What is an example of an optimization that a JIT compiler can make that a AOT compiler cannot?
If the developer is able to profile the application on typical end-user workloads, don't profile-guided optimizations provide the same benefit as JIT runtime profiling?
Why can't an AOT compiler just consider every path a "hot" path?
Last but not least: Got any benchmarks?
Wikipedia gives a few more: runtime profile-guided optimizations and pseudo-constant propagation
In the case of non-dynamic languages like C and C++ that clang generally targets, are there other examples of where JIT would make things possible that are not possible in AOT?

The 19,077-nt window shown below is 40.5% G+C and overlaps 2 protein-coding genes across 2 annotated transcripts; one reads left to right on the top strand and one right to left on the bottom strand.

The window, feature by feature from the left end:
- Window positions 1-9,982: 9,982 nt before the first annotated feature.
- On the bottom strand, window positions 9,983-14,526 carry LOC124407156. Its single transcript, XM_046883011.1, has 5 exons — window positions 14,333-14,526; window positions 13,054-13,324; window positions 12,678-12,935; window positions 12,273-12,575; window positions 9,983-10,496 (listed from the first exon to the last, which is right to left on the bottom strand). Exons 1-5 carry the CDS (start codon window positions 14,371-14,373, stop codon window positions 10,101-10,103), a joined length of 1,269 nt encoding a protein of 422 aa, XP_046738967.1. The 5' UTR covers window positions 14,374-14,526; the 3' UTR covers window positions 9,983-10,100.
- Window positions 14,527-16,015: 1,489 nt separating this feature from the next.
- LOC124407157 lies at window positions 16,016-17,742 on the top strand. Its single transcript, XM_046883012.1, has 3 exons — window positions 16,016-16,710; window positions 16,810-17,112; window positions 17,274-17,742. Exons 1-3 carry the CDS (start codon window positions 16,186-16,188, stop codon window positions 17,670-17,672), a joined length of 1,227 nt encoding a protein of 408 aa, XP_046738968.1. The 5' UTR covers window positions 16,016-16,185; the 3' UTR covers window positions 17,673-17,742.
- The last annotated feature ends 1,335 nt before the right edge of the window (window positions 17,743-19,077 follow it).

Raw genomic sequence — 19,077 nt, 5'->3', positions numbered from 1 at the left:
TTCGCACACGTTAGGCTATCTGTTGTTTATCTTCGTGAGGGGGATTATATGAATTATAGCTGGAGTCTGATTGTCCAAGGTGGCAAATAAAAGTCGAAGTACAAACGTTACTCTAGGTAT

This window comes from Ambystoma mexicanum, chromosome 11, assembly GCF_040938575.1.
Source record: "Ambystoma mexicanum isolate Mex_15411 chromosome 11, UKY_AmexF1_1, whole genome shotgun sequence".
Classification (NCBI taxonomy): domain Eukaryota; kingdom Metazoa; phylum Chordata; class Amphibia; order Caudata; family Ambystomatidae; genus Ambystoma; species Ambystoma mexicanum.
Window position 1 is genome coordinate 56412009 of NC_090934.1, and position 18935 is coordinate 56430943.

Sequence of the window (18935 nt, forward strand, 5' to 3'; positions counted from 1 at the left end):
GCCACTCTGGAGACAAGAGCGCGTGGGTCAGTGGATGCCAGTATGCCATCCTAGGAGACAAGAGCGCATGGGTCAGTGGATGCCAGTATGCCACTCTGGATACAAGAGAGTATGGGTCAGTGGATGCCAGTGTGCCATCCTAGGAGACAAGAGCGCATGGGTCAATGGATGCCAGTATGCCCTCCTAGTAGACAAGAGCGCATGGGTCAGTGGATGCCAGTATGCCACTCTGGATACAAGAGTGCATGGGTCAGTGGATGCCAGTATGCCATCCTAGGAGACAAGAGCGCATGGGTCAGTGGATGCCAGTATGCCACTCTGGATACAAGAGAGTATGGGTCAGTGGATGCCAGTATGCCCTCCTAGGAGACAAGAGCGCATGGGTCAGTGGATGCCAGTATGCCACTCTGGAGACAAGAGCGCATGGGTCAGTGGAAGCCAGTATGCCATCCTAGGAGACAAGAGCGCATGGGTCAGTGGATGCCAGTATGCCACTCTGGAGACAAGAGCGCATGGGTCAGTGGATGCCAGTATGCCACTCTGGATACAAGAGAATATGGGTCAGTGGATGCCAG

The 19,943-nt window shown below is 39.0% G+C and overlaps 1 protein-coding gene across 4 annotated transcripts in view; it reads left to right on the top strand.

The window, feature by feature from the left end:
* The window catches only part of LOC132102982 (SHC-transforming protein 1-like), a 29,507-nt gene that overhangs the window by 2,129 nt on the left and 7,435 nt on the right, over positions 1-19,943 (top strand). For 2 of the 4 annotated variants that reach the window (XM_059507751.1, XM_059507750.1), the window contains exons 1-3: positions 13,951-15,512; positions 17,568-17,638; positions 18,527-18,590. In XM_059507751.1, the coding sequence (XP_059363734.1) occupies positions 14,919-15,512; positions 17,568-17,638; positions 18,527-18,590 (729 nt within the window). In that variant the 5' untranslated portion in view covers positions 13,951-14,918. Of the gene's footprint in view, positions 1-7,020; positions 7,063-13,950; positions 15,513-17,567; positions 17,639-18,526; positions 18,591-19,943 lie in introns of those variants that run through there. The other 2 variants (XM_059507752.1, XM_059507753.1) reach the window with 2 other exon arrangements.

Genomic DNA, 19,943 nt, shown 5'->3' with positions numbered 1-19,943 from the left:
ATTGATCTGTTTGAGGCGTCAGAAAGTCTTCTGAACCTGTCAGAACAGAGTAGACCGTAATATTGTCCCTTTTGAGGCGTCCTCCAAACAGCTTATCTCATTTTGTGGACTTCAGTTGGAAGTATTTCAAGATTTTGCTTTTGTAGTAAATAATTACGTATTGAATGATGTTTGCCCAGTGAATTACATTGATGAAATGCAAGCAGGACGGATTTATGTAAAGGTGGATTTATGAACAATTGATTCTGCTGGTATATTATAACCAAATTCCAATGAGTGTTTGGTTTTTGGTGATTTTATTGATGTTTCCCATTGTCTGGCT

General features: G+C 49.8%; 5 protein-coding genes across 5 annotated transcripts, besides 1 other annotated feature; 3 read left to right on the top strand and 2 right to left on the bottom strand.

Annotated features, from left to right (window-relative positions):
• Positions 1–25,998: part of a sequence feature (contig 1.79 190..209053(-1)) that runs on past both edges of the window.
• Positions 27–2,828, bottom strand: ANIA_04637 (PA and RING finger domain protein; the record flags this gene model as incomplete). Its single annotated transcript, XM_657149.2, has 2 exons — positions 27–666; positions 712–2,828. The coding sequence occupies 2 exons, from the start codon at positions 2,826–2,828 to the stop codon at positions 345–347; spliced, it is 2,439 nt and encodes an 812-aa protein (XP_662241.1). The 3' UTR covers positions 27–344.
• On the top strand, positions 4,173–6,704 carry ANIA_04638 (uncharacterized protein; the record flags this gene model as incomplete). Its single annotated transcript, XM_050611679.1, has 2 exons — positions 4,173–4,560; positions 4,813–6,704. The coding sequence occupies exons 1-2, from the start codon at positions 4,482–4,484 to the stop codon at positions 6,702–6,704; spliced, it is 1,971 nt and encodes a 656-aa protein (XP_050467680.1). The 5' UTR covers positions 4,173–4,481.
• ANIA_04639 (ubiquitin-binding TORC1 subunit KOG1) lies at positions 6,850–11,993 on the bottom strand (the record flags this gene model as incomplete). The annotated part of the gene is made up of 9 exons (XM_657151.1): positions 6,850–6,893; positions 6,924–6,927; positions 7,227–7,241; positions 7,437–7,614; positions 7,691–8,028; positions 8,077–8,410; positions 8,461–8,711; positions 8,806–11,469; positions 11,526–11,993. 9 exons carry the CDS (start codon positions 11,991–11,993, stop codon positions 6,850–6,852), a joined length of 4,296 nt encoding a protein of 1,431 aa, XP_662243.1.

Optimizing for the specific processor you're running on, as opposed to being forced to compile for a lowest common denominator.
A whole bunch of other small things like that.
For example, you might see that branch X is always taken. So you assume that X will always be true, and add a guard just in case which triggers a recompilation. You reoptimized the function on the basis of your new (speculative) information about X. This could improve register allocation, allow you remove lots of code (other branches maybe), inline functions, etc.
Java JITs have been known to inline hundreds of functions deep with this.
Profile-guided optimizations only work on the next run, and, when used by the developer, do not work for cases where there are widely different usage profiles for a single program. For example, most users would have data sets that fit in memory, but others will have ones that do not.